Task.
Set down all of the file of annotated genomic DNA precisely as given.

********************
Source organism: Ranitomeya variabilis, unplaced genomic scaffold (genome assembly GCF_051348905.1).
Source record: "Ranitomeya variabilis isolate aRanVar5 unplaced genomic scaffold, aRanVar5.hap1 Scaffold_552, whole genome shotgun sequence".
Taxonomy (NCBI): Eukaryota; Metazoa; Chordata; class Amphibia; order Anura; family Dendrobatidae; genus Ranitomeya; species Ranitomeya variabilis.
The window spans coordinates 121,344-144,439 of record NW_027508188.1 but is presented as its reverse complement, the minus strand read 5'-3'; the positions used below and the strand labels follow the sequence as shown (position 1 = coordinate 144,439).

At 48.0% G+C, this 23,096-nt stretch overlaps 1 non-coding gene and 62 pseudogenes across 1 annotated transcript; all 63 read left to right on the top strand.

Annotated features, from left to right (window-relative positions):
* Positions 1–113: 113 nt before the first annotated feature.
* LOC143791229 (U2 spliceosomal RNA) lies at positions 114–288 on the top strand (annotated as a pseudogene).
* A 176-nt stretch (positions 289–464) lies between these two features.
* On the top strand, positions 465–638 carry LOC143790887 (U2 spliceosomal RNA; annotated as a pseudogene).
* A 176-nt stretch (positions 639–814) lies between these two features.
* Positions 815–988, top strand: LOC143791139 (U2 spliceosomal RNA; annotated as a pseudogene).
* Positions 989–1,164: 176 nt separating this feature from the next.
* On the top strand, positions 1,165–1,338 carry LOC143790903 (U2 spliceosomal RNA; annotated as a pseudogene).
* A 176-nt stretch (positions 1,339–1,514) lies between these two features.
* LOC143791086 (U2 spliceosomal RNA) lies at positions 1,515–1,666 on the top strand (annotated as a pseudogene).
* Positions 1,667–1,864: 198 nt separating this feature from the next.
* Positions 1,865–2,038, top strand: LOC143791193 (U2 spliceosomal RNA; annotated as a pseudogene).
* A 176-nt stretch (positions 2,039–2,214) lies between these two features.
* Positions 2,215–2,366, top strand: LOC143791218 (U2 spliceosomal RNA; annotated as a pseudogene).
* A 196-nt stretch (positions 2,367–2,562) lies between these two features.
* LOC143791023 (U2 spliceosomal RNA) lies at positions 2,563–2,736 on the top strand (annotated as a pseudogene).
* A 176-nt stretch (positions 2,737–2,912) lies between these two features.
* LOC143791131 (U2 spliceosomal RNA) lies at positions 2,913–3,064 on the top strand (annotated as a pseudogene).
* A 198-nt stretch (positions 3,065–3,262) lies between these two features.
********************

Source organism: Ranitomeya variabilis, unplaced genomic scaffold (genome assembly GCF_051348905.1).
Source record: "Ranitomeya variabilis isolate aRanVar5 unplaced genomic scaffold, aRanVar5.hap1 Scaffold_552, whole genome shotgun sequence".
Taxonomy (NCBI): Eukaryota; Metazoa; Chordata; class Amphibia; order Anura; family Dendrobatidae; genus Ranitomeya; species Ranitomeya variabilis.
The window spans coordinates 121,344-144,439 of record NW_027508188.1 but is presented as its reverse complement, the minus strand read 5'-3'; the positions used below and the strand labels follow the sequence as shown (position 1 = coordinate 144,439).

At 48.0% G+C, this 23,096-nt stretch overlaps 1 non-coding gene and 62 pseudogenes across 1 annotated transcript; all 63 read left to right on the top strand.

Annotated features, from left to right (window-relative positions):
* Positions 1–113: 113 nt before the first annotated feature.
* LOC143791229 (U2 spliceosomal RNA) lies at positions 114–288 on the top strand (annotated as a pseudogene).
* A 176-nt stretch (positions 289–464) lies between these two features.
* On the top strand, positions 465–638 carry LOC143790887 (U2 spliceosomal RNA; annotated as a pseudogene).
* A 176-nt stretch (positions 639–814) lies between these two features.
* Positions 815–988, top strand: LOC143791139 (U2 spliceosomal RNA; annotated as a pseudogene).
* Positions 989–1,164: 176 nt separating this feature from the next.
* On the top strand, positions 1,165–1,338 carry LOC143790903 (U2 spliceosomal RNA; annotated as a pseudogene).
* A 176-nt stretch (positions 1,339–1,514) lies between these two features.
* LOC143791086 (U2 spliceosomal RNA) lies at positions 1,515–1,666 on the top strand (annotated as a pseudogene).
* Positions 1,667–1,864: 198 nt separating this feature from the next.
* Positions 1,865–2,038, top strand: LOC143791193 (U2 spliceosomal RNA; annotated as a pseudogene).
* A 176-nt stretch (positions 2,039–2,214) lies between these two features.
* Positions 2,215–2,366, top strand: LOC143791218 (U2 spliceosomal RNA; annotated as a pseudogene).
* A 196-nt stretch (positions 2,367–2,562) lies between these two features.
* LOC143791023 (U2 spliceosomal RNA) lies at positions 2,563–2,736 on the top strand (annotated as a pseudogene).
* A 176-nt stretch (positions 2,737–2,912) lies between these two features.
* LOC143791131 (U2 spliceosomal RNA) lies at positions 2,913–3,064 on the top strand (annotated as a pseudogene).
* A 198-nt stretch (positions 3,065–3,262) lies between these two features.